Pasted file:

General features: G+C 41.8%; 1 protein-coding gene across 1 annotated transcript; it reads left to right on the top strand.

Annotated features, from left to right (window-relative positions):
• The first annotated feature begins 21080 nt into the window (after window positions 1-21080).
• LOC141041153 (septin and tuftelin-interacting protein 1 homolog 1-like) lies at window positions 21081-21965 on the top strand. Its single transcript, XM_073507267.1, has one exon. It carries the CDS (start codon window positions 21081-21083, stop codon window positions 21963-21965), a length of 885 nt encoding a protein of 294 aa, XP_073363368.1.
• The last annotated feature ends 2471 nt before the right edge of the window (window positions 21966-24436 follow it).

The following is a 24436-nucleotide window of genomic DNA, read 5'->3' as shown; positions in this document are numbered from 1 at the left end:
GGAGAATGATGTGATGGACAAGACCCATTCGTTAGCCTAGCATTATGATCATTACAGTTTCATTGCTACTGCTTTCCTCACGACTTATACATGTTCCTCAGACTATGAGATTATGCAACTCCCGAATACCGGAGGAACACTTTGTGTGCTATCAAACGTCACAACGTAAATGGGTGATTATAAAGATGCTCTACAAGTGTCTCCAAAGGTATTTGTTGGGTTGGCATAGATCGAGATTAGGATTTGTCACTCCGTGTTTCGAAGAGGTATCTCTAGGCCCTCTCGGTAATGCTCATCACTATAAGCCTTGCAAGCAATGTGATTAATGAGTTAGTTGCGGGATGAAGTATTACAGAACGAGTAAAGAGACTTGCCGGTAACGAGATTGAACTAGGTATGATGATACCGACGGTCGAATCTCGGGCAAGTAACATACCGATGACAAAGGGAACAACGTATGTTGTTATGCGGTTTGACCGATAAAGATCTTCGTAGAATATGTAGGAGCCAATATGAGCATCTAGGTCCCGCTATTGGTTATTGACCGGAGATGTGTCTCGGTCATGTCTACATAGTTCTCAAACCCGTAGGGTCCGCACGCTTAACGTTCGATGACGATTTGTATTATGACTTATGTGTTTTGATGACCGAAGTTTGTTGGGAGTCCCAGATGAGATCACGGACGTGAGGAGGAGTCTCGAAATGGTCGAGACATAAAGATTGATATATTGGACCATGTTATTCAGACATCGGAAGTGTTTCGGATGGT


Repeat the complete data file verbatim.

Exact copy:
General features: G+C 41.8%; 1 protein-coding gene across 1 annotated transcript; it reads left to right on the top strand.

Annotated features, from left to right (window-relative positions):
• The first annotated feature begins 21080 nt into the window (after window positions 1-21080).
• LOC141041153 (septin and tuftelin-interacting protein 1 homolog 1-like) lies at window positions 21081-21965 on the top strand. Its single transcript, XM_073507267.1, has one exon. It carries the CDS (start codon window positions 21081-21083, stop codon window positions 21963-21965), a length of 885 nt encoding a protein of 294 aa, XP_073363368.1.
• The last annotated feature ends 2471 nt before the right edge of the window (window positions 21966-24436 follow it).

The following is a 24436-nucleotide window of genomic DNA, read 5'->3' as shown; positions in this document are numbered from 1 at the left end:
GGAGAATGATGTGATGGACAAGACCCATTCGTTAGCCTAGCATTATGATCATTACAGTTTCATTGCTACTGCTTTCCTCACGACTTATACATGTTCCTCAGACTATGAGATTATGCAACTCCCGAATACCGGAGGAACACTTTGTGTGCTATCAAACGTCACAACGTAAATGGGTGATTATAAAGATGCTCTACAAGTGTCTCCAAAGGTATTTGTTGGGTTGGCATAGATCGAGATTAGGATTTGTCACTCCGTGTTTCGAAGAGGTATCTCTAGGCCCTCTCGGTAATGCTCATCACTATAAGCCTTGCAAGCAATGTGATTAATGAGTTAGTTGCGGGATGAAGTATTACAGAACGAGTAAAGAGACTTGCCGGTAACGAGATTGAACTAGGTATGATGATACCGACGGTCGAATCTCGGGCAAGTAACATACCGATGACAAAGGGAACAACGTATGTTGTTATGCGGTTTGACCGATAAAGATCTTCGTAGAATATGTAGGAGCCAATATGAGCATCTAGGTCCCGCTATTGGTTATTGACCGGAGATGTGTCTCGGTCATGTCTACATAGTTCTCAAACCCGTAGGGTCCGCACGCTTAACGTTCGATGACGATTTGTATTATGACTTATGTGTTTTGATGACCGAAGTTTGTTGGGAGTCCCAGATGAGATCACGGACGTGAGGAGGAGTCTCGAAATGGTCGAGACATAAAGATTGATATATTGGACCATGTTATTCAGACATCGGAAGTGTTTCGGATGGT